Spring Budget 2024

Chancellor Jeremy Hunt has unveiled the government’s tax and spending plans, and forecasts for the economy in his Spring Budget ahead of this year’s General Election. 

Unveiled was a plan to reduce debt, cut taxes and reward work aimed at building a stronger and more resilient economy. 

The key economic points include:

  • Inflation has fallen faster than expected, and should drop below the UK’s 2% target later this year.
  • The medium-term outlook for growth is little changed, compared to November, partly due to higher economic inactivity.

A Spring Budget for Businesses

Self Employed National Insurance Contributions

The rate of National Insurance for self employed individuals will be reduced from 8% to 6% from 6 April 2024.

VAT Thresholds

The VAT registration threshold is being raised from £85,000 to £90,000, the first increase in seven years.

A Spring Budget for People 

Employee National Insurance 

The main rate of Employee National Insurance will be cut by 2% from 10% to 8%, coming into effect from 6 April 2024. 

Child Benefit

The Chancellor says he will consult on a new rule to make the benefit to apply to collective household income, rather than on an individual basis, which he aims to introduce by April 2026.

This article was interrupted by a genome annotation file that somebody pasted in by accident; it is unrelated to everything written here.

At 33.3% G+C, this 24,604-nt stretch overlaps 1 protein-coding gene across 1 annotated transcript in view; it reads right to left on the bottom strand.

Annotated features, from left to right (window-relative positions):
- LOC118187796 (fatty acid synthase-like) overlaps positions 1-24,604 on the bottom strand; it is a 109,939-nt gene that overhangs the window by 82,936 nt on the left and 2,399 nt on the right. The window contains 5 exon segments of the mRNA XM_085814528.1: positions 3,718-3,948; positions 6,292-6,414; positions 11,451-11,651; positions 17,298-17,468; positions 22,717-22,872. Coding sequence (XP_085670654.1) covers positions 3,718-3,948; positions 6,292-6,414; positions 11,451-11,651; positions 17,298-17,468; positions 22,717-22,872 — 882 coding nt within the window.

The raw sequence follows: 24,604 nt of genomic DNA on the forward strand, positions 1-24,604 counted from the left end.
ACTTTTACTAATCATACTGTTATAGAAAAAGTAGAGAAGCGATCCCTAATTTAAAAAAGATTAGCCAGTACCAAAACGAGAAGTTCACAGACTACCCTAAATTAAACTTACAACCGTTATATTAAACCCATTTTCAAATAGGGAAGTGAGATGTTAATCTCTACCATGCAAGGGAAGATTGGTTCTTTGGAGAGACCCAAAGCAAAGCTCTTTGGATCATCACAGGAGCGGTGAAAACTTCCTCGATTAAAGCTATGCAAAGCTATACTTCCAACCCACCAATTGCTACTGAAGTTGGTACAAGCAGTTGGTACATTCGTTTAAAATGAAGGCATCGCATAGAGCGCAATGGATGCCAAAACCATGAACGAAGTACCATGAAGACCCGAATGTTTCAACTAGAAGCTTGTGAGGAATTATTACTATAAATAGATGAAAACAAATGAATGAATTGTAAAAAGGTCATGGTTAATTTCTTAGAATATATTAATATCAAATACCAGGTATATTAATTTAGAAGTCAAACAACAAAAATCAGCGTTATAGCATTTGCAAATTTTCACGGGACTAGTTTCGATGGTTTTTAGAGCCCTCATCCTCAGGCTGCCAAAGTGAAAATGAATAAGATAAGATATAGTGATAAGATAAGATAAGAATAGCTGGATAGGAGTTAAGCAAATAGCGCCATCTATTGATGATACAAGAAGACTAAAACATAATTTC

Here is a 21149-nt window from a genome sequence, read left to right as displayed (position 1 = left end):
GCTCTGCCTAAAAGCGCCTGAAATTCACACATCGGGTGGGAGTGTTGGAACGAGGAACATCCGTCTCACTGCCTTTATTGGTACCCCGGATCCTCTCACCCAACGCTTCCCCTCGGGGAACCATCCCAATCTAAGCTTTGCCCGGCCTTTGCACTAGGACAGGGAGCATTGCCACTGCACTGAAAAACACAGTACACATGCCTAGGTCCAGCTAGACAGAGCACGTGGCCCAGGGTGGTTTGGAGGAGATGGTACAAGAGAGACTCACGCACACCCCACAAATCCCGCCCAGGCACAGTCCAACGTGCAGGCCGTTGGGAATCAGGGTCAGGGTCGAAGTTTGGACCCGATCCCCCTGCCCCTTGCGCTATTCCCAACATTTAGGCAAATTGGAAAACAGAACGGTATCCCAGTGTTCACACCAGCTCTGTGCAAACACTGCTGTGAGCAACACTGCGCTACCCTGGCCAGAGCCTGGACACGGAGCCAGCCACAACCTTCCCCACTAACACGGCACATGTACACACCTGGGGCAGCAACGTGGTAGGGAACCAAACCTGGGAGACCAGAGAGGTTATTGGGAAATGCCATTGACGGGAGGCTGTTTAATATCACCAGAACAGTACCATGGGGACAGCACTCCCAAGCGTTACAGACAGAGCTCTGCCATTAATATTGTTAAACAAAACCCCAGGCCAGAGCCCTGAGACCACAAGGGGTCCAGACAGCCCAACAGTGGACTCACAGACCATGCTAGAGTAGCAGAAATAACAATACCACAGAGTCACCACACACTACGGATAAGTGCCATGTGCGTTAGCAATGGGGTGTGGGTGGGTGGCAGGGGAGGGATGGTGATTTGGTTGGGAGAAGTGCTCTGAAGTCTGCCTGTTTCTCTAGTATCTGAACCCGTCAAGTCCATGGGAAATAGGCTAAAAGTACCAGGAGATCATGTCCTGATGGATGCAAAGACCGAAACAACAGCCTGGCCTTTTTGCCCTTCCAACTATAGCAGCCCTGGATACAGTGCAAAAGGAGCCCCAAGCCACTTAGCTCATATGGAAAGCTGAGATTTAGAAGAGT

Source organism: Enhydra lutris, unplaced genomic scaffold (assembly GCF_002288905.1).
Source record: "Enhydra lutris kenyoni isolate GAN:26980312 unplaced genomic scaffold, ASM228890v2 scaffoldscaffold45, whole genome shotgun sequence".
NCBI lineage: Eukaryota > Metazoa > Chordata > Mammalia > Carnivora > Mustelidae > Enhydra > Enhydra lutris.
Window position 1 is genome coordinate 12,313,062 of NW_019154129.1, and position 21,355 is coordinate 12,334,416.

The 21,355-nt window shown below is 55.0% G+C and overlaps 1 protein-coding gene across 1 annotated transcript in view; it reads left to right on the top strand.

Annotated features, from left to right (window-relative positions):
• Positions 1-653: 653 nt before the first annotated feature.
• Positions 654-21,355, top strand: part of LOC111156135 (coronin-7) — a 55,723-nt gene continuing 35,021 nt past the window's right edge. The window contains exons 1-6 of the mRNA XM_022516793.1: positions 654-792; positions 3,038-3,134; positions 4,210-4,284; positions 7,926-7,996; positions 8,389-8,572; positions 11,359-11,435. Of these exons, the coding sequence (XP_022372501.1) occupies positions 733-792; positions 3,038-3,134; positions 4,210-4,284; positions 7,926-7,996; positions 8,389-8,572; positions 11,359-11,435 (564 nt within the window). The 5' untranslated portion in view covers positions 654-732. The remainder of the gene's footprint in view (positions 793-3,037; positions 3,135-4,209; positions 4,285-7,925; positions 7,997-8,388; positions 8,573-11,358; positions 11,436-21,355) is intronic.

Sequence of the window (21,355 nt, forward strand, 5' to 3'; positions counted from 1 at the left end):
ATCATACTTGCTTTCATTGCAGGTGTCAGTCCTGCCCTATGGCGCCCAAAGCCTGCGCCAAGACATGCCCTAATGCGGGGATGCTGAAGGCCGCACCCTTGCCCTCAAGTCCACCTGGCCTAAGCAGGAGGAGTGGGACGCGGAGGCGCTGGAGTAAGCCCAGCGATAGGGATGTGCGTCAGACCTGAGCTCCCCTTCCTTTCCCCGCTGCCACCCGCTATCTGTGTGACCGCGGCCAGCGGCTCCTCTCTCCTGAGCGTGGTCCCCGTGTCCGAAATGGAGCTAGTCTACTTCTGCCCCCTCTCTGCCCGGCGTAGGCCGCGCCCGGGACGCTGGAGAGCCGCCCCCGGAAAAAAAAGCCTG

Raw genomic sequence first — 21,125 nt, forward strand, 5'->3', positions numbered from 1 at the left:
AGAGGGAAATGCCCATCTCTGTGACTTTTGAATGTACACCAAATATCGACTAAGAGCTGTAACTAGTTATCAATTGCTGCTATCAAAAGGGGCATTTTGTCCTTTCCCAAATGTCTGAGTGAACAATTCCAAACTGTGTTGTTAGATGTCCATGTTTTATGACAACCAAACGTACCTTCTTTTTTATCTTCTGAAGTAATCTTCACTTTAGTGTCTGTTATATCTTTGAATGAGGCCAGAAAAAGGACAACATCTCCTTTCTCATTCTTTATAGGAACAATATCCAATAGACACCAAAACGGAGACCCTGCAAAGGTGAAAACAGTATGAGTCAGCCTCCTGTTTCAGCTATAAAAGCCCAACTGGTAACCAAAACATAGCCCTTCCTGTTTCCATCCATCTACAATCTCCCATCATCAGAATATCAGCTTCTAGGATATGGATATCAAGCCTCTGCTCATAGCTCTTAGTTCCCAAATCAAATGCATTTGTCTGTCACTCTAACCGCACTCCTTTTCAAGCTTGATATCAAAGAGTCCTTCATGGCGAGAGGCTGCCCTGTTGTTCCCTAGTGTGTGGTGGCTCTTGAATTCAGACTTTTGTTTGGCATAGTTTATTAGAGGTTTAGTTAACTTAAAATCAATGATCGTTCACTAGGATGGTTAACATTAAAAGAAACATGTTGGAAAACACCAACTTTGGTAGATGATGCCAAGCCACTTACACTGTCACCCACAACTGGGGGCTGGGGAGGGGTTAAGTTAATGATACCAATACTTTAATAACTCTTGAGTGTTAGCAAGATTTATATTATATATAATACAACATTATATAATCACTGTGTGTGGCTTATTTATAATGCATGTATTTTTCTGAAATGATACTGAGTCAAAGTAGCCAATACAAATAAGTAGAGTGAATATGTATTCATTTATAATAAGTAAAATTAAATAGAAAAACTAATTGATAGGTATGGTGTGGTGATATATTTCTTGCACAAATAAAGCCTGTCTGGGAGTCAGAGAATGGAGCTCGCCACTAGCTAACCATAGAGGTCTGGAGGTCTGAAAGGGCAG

But, as a more imminent help, the threshold will go up from £50,000 to £60,000 and the top of the taper at which it is withdrawn will go up to £80,000 – from the current £60,000.

Capital Gains Tax

The higher rate of property capital gains tax is to be reduced from 28% to 24%.


Freeze on alcohol duty, which had been due to end in August, to continue until February 2025

Fuel duty frozen again, with the 5p cut in fuel duty on petrol and diesel, due to end later this month, kept for another year

New excise duty will be introduced on vapes, and there will be higher air passenger duty on business class flights.

Chancellor’s closing statement

We stick to our plan with a Budget for Long Term Growth. It delivers…

More investment. More jobs. Better public services. And lower taxes.

A plan to grow the economy. A plan for better public services. A plan to make work pay. Growth up, jobs up and taxes down.

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